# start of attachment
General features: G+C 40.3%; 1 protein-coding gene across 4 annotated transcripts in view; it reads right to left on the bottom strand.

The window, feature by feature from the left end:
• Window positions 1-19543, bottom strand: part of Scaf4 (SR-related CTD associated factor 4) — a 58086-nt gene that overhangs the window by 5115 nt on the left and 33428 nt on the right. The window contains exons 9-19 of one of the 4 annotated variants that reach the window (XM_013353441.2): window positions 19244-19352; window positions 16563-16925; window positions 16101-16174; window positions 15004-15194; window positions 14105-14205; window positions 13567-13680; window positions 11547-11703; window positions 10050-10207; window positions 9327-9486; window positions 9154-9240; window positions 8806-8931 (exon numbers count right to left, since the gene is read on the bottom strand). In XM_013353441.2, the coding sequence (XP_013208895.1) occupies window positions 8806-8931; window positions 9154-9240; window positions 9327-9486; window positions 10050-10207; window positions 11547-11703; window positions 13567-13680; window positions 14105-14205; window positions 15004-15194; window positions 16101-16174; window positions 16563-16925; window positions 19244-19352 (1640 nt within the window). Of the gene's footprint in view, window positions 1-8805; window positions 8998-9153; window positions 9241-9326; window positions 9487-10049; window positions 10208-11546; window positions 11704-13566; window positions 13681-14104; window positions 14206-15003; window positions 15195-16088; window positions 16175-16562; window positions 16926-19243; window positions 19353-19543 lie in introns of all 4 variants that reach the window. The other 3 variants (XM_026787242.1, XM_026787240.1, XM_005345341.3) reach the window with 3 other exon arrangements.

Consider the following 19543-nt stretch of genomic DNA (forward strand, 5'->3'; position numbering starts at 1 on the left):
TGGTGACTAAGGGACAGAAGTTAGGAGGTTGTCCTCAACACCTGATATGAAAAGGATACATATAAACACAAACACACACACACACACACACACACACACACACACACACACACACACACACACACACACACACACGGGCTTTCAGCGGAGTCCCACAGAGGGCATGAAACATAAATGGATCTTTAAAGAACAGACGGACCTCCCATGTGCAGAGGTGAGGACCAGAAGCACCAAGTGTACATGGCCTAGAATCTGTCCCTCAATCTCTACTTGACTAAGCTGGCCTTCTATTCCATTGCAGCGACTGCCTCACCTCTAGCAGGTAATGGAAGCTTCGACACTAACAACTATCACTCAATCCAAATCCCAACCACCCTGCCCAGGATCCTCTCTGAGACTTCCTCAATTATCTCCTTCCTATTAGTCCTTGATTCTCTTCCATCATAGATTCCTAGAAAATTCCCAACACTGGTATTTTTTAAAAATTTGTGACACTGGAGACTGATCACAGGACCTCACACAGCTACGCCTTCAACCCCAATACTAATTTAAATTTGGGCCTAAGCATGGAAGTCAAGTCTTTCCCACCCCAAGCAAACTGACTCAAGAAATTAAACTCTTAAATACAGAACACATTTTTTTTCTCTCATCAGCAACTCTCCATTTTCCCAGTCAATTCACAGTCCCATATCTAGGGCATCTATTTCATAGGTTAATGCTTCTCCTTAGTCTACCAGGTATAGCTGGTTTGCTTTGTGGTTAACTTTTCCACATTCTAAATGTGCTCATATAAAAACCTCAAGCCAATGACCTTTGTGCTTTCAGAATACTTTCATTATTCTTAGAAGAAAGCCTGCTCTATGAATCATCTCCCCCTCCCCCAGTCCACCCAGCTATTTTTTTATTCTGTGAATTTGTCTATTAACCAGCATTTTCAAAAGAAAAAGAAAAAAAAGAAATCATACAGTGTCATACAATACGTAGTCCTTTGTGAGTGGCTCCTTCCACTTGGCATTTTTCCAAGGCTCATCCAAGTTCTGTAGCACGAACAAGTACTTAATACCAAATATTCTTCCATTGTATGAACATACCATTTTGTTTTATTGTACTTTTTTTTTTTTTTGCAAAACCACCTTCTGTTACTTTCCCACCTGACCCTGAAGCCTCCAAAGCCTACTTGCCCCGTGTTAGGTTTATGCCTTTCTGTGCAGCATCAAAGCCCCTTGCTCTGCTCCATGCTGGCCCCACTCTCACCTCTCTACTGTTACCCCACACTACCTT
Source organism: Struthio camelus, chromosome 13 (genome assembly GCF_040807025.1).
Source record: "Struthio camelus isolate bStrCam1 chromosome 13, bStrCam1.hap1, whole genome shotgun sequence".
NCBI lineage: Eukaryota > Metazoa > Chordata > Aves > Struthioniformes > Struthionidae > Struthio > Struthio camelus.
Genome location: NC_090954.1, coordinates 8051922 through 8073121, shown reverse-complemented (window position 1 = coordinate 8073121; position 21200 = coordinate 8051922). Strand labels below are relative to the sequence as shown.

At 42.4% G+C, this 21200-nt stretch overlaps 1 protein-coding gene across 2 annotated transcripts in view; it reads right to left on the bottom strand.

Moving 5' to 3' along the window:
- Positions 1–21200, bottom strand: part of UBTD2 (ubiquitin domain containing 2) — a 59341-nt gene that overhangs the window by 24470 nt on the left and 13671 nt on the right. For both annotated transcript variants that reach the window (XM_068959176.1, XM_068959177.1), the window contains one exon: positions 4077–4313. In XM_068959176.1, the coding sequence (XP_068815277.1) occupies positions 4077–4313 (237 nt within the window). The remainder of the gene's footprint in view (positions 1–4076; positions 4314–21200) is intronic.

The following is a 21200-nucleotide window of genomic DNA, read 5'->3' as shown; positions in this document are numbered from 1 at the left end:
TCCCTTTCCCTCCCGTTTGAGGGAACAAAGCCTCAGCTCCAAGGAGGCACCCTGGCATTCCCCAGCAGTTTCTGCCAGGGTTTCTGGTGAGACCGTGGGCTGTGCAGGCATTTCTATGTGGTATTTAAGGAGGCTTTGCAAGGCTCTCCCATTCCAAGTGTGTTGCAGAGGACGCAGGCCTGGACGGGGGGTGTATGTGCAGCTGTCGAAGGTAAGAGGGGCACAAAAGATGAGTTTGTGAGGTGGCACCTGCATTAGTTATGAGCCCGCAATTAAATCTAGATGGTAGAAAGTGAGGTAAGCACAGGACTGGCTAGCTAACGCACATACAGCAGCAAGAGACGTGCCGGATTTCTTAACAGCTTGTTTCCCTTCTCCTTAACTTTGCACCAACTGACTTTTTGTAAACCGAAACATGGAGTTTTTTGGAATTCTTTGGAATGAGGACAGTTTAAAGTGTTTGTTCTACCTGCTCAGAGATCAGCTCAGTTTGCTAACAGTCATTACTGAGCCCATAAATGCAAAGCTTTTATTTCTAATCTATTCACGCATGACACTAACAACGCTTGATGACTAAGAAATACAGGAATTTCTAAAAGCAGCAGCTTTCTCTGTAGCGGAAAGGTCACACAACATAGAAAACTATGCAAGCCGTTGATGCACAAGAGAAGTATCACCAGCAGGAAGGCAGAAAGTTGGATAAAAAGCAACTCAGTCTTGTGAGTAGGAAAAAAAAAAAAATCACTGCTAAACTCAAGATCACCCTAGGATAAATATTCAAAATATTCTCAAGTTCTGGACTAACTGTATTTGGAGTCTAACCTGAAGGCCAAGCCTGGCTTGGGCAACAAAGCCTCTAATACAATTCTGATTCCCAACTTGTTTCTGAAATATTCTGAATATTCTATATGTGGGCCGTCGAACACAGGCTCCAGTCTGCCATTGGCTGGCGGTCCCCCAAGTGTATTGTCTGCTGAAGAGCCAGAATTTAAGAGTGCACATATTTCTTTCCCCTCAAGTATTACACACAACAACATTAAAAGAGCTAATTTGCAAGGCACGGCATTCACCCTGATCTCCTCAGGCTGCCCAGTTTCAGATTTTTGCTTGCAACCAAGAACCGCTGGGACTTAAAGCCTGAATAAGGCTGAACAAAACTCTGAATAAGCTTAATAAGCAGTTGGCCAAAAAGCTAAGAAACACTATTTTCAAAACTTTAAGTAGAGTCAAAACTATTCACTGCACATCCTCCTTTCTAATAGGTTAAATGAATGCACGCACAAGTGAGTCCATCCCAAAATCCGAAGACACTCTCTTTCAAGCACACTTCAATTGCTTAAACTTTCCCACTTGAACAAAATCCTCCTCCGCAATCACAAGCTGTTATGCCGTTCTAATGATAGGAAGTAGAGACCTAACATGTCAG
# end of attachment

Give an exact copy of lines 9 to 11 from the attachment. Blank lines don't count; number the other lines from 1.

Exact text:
Genome location: NC_090954.1, coordinates 8051922 through 8073121, shown reverse-complemented (window position 1 = coordinate 8073121; position 21200 = coordinate 8051922). Strand labels below are relative to the sequence as shown.

At 42.4% G+C, this 21200-nt stretch overlaps 1 protein-coding gene across 2 annotated transcripts in view; it reads right to left on the bottom strand.

Moving 5' to 3' along the window: